The Day the Call to Prayer Changed in Cairo


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The Day the Call to Prayer Changed in Cairo

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If there's one thing you can count on in the Muslim world, it's the call to prayer (adhan) audibly marking the sun's path through the sky, and everyone's route to a mosque, five times a day. It might sound a little different in various regions, a little more musical in Egypt, a little less practiced sometimes in Kyrgyzstan, but it's always the call to prayer, and has been for over 1000 years. But across the Muslim world in March 2020, as mosques closed because of the coronavirus pandemic, the call to prayer was adapted. Instead of saying, "Come to prayer, come to salvation" it said in Egypt, "Pray in your homes, pray on your travels." The wording had been changed like this a few times in the past when mosques were closed because of war or plague or weather, but I honestly never thought I'd hear it myself. The call to prayer seems constant and unchanging, part of the highly sensory experience of Muslim prayer, so this adaptation made the pandemic more present for everyone in Egypt.

I'm not Muslim myself, but I talked with Muslim friends all over the world about the change in the adhan. One woman in Kuwait said, "It just sounds so... ominous.. especially at maghrib prayer, it's sunset and getting dark, and the voice over the loudspeakers is saying to stay home... also because I have never, ever heard them change it like this before. Ever. It's like I'm waiting for an eclipse, and the flocks of birds flying away, animals fleeing, etc."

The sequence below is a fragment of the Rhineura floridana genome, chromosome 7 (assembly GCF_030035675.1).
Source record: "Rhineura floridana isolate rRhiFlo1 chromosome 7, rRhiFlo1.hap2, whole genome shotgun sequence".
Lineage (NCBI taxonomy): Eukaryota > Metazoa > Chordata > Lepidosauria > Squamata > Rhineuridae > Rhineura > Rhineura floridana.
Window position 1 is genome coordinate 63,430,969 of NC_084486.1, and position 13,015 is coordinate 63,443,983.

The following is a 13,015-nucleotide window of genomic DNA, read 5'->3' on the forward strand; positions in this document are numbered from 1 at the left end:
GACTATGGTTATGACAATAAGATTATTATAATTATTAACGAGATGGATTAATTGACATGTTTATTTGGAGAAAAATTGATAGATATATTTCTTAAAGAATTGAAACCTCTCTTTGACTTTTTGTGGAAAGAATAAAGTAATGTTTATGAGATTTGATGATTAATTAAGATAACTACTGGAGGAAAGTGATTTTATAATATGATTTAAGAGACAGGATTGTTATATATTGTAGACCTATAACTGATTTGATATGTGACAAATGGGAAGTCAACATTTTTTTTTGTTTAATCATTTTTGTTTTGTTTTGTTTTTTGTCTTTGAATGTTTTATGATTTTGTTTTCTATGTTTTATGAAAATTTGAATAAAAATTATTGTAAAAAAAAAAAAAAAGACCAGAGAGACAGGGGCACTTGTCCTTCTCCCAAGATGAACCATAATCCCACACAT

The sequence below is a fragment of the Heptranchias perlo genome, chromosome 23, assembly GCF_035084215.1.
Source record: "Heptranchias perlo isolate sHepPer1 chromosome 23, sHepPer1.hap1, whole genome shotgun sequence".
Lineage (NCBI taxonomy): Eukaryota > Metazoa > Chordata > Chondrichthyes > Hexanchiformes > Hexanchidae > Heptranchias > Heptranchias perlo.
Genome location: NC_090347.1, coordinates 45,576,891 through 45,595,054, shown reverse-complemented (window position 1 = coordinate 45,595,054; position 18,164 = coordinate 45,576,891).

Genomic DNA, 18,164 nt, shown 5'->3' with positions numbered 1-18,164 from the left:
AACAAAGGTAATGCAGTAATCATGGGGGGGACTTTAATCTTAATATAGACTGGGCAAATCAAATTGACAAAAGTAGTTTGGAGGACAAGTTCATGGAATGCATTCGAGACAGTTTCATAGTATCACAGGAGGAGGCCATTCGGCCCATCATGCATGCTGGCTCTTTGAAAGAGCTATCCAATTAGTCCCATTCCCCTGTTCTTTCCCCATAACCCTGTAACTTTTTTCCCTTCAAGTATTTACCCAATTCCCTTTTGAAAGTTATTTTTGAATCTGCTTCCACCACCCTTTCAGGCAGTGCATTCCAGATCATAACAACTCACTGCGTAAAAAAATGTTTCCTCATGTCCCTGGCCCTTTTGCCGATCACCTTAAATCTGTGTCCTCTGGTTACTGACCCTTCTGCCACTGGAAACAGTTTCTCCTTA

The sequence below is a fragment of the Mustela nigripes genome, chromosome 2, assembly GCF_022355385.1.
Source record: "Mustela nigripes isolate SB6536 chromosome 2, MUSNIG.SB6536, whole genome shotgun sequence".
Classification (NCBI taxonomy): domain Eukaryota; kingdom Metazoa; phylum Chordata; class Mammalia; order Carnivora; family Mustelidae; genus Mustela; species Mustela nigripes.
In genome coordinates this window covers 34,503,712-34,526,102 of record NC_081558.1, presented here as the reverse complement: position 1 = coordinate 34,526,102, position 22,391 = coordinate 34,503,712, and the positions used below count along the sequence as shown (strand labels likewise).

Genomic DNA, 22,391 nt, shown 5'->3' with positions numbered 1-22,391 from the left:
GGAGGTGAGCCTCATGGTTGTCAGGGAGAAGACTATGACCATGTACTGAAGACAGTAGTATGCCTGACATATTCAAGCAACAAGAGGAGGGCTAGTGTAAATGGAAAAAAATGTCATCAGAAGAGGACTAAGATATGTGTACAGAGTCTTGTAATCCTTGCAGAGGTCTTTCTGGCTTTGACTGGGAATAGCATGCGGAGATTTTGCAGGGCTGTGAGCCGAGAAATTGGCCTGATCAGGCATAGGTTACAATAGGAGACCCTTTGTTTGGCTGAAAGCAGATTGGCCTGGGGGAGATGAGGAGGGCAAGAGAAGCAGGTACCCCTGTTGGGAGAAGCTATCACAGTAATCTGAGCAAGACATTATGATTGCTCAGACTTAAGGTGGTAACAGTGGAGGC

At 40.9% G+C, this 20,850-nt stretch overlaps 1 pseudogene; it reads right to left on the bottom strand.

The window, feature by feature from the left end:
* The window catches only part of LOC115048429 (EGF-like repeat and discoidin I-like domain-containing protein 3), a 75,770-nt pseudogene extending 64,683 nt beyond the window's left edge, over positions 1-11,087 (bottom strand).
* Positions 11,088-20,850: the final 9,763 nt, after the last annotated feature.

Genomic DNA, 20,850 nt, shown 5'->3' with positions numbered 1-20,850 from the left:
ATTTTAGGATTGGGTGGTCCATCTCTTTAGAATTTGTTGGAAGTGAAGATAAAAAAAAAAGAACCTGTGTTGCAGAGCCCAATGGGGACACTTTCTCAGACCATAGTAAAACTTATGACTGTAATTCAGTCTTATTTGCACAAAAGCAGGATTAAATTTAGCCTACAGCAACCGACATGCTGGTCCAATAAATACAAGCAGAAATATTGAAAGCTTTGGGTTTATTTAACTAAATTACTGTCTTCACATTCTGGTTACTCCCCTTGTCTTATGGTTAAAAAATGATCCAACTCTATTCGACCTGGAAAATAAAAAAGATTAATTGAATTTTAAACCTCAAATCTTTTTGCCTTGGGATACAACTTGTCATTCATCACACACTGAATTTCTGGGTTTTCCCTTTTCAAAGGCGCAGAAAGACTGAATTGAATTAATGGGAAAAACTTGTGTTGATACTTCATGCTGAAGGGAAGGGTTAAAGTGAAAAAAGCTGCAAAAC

I took this video during the last prayer of the day on 21 March 2020 at a mosque near our apartment in Cairo, Egypt. If you're not familiar with the adhan, you obviously won't notice anything different, but this rendition is beautiful even if you don't understand it. If you do, the new wording begins at 1:13. The beginning of the video is a little bumpy while we were getting to the right spot, but then it settles down a bit.

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This item was submitted on August 19, 2022 by [anonymous user] using the form “Share Your Story” on the site “A Journal of the Plague Year”:

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